Last month, I wrote a post 3 Remarkable Gifts That Help You Flourish in Your 60s, which generated lots of feedback, both online and offline.
While many comments were affirming, there was also some pushback on what was perceived to be an overly optimistic view of life.
There was one comment volley, in particular, that caught my attention. This exchange between two readers spanned several days. Ultimately, it prompted me think hard about what I wrote and the unintended consequences this post might be having on others.
Could there be a downside to positivity? Could we be overestimating the power of mindset and positive thinking?
Happily, within this same comment thread were a few gems that opened up this writer’s eyes to new perspectives on positivity.
Balancing the Full Spectrum of Emotions
Susan David, PhD, is a psychologist at Harvard Medical School, co-founder and co-director of the Institute of Coaching at McLean Hospital and CEO of Evidence Based Psychology.
In her best-selling book, Emotional Agility: Get Unstuck, Embrace Change, and Thrive in Work and Life, she helps us to explore how we navigate the myriad of thoughts and emotions that shape our lives.
David describes emotional agility as a “process that enables us to navigate life’s twists and turns with self-acceptance, clear-sightedness, and an open mind.”
She also warns us that today’s culture tips heavily in favor of happiness and positivity, but this could be having a negative impact, making us less resilient.
In a Washington Post article, which was shared in the comment thread I mentioned earlier, David goes on to say:
“Emotions like sadness, guilt, grief and anger are beacons for our values. We don’t get angry about stuff we don’t care about. We don’t feel sad or guilty about stuff we don’t care about. If we push these emotions away, we’re choosing not to learn about ourselves. We are choosing to ignore our values and what is important to us.”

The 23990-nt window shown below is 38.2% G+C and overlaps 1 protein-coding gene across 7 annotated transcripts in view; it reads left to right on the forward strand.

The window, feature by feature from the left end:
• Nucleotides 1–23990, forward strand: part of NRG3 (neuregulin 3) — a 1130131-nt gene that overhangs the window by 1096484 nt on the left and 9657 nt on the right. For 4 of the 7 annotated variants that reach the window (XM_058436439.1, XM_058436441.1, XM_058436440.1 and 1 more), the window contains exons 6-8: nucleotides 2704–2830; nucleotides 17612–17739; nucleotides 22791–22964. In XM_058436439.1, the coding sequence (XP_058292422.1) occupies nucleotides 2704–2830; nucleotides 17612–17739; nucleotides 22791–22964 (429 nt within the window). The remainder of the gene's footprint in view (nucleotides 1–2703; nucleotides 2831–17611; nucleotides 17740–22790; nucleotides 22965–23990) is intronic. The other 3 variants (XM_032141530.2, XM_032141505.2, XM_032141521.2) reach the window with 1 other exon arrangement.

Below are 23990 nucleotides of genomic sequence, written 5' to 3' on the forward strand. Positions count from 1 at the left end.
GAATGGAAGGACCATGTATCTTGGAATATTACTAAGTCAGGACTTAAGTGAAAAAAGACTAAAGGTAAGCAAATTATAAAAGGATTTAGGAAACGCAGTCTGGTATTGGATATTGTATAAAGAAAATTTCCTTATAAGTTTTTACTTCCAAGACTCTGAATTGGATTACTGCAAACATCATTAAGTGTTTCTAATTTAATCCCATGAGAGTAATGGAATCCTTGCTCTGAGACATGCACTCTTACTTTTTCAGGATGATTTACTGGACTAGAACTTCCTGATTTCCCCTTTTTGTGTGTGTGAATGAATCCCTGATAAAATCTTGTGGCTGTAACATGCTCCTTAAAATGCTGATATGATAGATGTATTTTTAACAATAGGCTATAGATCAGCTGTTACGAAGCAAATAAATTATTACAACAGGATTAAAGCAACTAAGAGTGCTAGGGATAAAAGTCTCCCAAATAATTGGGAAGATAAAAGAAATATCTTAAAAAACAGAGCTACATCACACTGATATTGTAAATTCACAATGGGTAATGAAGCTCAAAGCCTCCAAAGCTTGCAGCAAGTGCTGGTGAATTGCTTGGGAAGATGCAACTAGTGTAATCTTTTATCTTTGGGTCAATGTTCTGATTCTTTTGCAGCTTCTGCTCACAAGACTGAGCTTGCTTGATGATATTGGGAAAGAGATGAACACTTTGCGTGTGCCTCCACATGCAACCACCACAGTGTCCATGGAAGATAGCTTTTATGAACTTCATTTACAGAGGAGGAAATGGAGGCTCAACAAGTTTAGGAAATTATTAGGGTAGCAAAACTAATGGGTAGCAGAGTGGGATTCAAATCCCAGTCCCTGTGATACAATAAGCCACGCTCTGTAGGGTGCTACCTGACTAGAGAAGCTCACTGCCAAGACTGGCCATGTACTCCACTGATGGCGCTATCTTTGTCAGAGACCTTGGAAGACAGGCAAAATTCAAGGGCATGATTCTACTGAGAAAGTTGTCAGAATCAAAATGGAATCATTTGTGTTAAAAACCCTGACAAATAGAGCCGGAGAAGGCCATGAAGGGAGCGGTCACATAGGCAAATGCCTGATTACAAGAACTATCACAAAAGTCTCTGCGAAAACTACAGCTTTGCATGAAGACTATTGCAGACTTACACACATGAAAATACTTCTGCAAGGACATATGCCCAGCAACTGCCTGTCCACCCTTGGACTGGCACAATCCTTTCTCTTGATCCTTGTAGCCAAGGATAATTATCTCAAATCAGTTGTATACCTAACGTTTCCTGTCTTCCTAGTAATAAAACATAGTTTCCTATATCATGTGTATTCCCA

I must admit – I tend to push back negative feelings quickly and charge ahead. But left unexamined, these negative feelings sometimes bubble up later and in messier ways.
In her book, David outlines four essential movements to gain emotional agility:
- Showing Up – facing your thoughts, emotions and behaviors willingly, with curiosity and kindness.
- Stepping Out – a mindfulness practice where we create space between ourselves and our emotions.
- Walking Your Why – identifying beliefs and behaviors that matter, and taking action.
- Moving On – cultivating more effective habits that are aligned with our core values and goals.
Could Social Media Be Feeding the Positivity Machine?
For me, Facebook is a double-edged sword. It’s a nice way to keep up with family and friends who don’t live nearby, but there’s some questionable activity there, too.
It’s this digital looking glass into the world, but what’s shared there doesn’t always sync with reality. On occasion, I’ve spotted what might be described as fake positivity.
Case in point: A group of friends were gathering for a fun weekend. Unfortunately, I had a schedule conflict and had to miss this reunion. As I scanned Facebook, all I saw were pictures of happy people. Truth be told, the FOMO (fear of missing out) I dismissed earlier was soon replaced by ROMO (regret over missing out).
Later, when I caught up with a few who attended, a different picture emerged. As it turns out, there were quite a few emotionally-charged exchanges that weekend. One friend confided that she wished she’d skipped this reunion.
Keep in mind, Facebook is like a photo album. You don’t share pictures that aren’t flattering – but social media can conjure up false perceptions that everyone’s living a charmed and bliss-filled life.
Studies also show that excessive social media use can lead to low self-esteem, loneliness and even depression. Again, things aren’t always as rosy as they seem on social media.
Mindset Still Matters
I just crossed the age 60 threshold a few months ago. While the three gifts I laid claim to in that previous post continue to make this decade more enjoyable, every day isn’t a bed of roses, either.
While relentless positivity isn’t advised, a positive mindset will take you far. For me, I’ll always tip in favor of positivity, but appreciate how feedback from others enlightened me.
I’ll wrap up with something a wise boss once shared with me years ago and it still rings true today: “You can visit Pity City, but you can’t live there.”
How about you? Do you see a downside to positivity? What tips can you share to help us better balance the full spectrum of emotions?
Adapted from a post written for SixtyandMe. ©2018